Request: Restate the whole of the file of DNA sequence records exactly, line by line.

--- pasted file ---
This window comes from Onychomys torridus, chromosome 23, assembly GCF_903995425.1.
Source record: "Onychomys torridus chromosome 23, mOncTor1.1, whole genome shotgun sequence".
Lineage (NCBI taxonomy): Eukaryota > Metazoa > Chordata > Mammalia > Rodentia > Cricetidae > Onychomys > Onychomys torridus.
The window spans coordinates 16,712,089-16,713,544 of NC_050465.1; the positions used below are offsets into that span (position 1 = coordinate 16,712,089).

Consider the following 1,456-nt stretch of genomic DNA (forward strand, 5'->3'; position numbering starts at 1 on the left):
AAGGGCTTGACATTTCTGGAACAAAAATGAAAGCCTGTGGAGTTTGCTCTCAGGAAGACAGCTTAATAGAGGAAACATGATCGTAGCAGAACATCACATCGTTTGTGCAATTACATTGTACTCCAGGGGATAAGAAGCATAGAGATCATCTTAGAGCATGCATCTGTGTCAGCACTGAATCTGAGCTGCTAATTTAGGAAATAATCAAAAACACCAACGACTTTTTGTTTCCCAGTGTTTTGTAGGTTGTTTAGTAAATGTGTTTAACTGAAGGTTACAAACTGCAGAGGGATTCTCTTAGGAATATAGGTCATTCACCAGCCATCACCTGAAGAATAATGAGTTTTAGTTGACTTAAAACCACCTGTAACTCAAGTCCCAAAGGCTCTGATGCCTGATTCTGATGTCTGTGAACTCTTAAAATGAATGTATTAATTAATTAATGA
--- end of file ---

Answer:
This window comes from Onychomys torridus, chromosome 23, assembly GCF_903995425.1.
Source record: "Onychomys torridus chromosome 23, mOncTor1.1, whole genome shotgun sequence".
Lineage (NCBI taxonomy): Eukaryota > Metazoa > Chordata > Mammalia > Rodentia > Cricetidae > Onychomys > Onychomys torridus.
The window spans coordinates 16,712,089-16,713,544 of NC_050465.1; the positions used below are offsets into that span (position 1 = coordinate 16,712,089).

Consider the following 1,456-nt stretch of genomic DNA (forward strand, 5'->3'; position numbering starts at 1 on the left):
AAGGGCTTGACATTTCTGGAACAAAAATGAAAGCCTGTGGAGTTTGCTCTCAGGAAGACAGCTTAATAGAGGAAACATGATCGTAGCAGAACATCACATCGTTTGTGCAATTACATTGTACTCCAGGGGATAAGAAGCATAGAGATCATCTTAGAGCATGCATCTGTGTCAGCACTGAATCTGAGCTGCTAATTTAGGAAATAATCAAAAACACCAACGACTTTTTGTTTCCCAGTGTTTTGTAGGTTGTTTAGTAAATGTGTTTAACTGAAGGTTACAAACTGCAGAGGGATTCTCTTAGGAATATAGGTCATTCACCAGCCATCACCTGAAGAATAATGAGTTTTAGTTGACTTAAAACCACCTGTAACTCAAGTCCCAAAGGCTCTGATGCCTGATTCTGATGTCTGTGAACTCTTAAAATGAATGTATTAATTAATTAATGA